Cook's scorching run-making singes critics

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One minute, he is not up to the job, the next he is being compared to the best one-day opening batsman to have played for England. Such is the dramatic impression that Alastair Cook has made and, perhaps, so desperate is the modern need for superlatives.

But his opening partner, Craig Kieswetter, who performs a similar function with Trescothick at Somerset, was unequivocal yesterday. The question was leading but so was the answer. It was the sort that only a week ago would have begged theories about the motives of the inquisitor. Does Cook remind you of Trescothick?

"Yes, he certainly hit the ball as hard as he does, and he's just as calm in the middle," said Kieswetter (below left, with Cook). "It made me pretty well at home because it felt like I was playing at Taunton for a while."

The cause of the commotion was Cook's dynamic innings against Sri Lanka at Trent Bridge on Wednesday night when he scored an unbeaten 95 off 75 balls, a strike rate of 127 (runs per 100 balls, that is), which bears comparison with Trescothick or anybody else, and allowed England to win by 10 wickets with 24 overs in hand. Cook has never struck the ball with such ferocity or timing, the significant point being that he did it defying critics who supposed he did not have the game.

Cook had scored his hundred at Leeds three days earlier at a rate of 83, his 48 in the innings before that came at 92. He had served notice in Bangladesh last year where he had gone along at 94, 98 and 74. Perhaps the perception of him as plodder is such he will have to rattle along faster than others. Kieswsetter, while observing that Cook had proved the critics wrong "hugely", knew the score. "He is hitting the ball cleaner than I have ever seen and like he said after that innings he is performing exceptionally well. But he understands he needs to put a long run in to get rid of the critics. It is not about proving critics wrong. It is about trying to help England win games of cricket." Win the games, of course, and the critics melt away like ice in the sun.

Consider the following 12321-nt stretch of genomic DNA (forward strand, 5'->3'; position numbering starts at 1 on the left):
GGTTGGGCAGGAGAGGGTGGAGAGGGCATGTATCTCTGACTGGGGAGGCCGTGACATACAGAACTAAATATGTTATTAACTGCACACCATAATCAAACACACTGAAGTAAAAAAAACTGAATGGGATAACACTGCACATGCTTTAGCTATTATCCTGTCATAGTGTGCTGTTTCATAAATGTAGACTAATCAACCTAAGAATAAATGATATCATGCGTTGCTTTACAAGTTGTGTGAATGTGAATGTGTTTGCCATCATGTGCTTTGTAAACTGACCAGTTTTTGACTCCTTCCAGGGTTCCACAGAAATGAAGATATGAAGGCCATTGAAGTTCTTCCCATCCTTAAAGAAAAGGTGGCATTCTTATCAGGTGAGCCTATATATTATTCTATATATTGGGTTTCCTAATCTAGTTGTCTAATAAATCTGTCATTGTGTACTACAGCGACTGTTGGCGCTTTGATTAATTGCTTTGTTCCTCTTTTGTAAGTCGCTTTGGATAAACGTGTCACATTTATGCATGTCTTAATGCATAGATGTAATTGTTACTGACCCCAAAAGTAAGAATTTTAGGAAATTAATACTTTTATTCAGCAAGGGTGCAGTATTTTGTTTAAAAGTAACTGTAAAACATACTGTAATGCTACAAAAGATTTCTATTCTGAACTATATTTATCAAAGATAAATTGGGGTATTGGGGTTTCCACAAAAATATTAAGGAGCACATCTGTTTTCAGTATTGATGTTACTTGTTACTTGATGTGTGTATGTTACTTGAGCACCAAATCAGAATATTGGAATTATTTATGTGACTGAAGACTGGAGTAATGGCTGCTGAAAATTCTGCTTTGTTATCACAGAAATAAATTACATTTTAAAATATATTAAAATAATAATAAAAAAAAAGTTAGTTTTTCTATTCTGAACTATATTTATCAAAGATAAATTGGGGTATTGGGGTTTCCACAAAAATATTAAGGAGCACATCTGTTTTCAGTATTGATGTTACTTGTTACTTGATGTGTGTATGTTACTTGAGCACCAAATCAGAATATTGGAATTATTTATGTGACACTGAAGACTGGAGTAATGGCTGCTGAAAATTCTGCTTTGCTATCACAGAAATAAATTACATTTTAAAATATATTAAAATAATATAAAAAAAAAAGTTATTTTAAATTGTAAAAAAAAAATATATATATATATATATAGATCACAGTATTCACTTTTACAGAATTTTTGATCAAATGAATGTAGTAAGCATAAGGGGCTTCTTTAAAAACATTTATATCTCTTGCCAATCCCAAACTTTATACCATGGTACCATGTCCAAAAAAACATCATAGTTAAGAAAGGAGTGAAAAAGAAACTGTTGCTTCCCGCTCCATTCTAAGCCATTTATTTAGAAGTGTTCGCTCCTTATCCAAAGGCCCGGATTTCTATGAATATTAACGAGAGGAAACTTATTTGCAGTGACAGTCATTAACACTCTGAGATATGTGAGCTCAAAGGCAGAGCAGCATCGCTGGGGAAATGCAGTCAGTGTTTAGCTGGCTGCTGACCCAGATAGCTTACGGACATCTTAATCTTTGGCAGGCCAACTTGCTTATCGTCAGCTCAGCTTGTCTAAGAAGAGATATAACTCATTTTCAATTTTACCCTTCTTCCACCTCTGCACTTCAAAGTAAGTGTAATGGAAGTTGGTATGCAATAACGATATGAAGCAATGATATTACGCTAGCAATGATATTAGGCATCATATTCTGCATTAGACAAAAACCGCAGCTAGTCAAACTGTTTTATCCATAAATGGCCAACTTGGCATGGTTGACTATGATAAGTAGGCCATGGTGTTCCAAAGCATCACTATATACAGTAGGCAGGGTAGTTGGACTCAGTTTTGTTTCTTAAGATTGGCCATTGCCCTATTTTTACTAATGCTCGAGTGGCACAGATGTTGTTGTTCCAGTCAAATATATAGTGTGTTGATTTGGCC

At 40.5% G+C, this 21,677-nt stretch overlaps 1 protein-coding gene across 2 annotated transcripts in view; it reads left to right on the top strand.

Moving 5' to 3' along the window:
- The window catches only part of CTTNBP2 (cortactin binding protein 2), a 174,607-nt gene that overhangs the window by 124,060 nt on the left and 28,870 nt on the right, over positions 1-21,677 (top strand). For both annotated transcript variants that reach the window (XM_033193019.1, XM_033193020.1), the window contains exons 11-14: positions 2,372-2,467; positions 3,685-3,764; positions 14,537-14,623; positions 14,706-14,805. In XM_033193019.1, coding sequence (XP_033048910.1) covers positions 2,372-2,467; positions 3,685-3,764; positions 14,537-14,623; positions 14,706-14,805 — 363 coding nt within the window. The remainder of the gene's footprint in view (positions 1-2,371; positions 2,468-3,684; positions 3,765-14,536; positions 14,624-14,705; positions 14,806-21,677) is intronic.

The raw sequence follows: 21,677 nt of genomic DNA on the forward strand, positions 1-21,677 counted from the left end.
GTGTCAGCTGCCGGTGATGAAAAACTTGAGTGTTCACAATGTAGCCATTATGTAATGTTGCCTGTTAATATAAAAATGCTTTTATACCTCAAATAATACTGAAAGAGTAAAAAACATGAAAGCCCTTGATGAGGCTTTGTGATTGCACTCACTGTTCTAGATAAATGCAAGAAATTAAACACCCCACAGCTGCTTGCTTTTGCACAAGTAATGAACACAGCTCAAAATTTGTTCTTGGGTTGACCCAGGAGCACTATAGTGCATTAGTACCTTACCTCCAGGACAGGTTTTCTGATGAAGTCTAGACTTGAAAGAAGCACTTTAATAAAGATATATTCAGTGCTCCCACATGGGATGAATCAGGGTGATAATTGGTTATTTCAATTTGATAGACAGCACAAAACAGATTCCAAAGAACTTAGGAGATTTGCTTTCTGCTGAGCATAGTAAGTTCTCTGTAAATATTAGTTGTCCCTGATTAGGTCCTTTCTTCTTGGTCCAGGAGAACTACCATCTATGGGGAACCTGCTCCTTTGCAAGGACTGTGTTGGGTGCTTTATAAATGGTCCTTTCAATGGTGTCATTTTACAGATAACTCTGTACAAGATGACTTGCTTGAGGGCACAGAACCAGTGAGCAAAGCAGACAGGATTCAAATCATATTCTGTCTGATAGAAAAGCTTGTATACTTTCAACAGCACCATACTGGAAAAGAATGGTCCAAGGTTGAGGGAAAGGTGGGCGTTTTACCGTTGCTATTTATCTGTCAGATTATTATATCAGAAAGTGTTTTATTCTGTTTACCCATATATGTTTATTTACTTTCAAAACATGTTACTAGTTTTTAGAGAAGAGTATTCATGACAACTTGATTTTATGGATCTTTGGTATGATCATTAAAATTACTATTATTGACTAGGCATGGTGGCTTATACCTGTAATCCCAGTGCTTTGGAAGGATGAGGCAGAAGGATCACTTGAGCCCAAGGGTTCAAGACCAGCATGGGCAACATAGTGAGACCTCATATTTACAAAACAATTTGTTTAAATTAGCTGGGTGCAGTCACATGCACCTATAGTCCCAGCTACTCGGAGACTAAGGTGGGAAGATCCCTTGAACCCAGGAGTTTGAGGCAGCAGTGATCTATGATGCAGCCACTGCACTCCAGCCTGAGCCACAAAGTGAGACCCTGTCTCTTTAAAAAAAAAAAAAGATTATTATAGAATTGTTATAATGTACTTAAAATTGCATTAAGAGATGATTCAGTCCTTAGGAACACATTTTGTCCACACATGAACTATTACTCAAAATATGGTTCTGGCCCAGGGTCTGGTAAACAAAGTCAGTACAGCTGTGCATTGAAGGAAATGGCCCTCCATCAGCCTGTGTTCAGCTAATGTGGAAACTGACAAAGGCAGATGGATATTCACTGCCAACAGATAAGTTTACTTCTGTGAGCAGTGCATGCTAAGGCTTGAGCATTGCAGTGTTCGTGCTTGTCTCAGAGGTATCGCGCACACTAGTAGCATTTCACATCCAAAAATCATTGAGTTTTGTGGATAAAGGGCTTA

It was only England's fourth ODI victory by 10 wickets and Kieswetter and Strauss could yet develop an understanding. "Things normally take a while to build up but we seem to be quite nicely getting on," said Kieswetter. "It is good to understand how the other one works in the middle."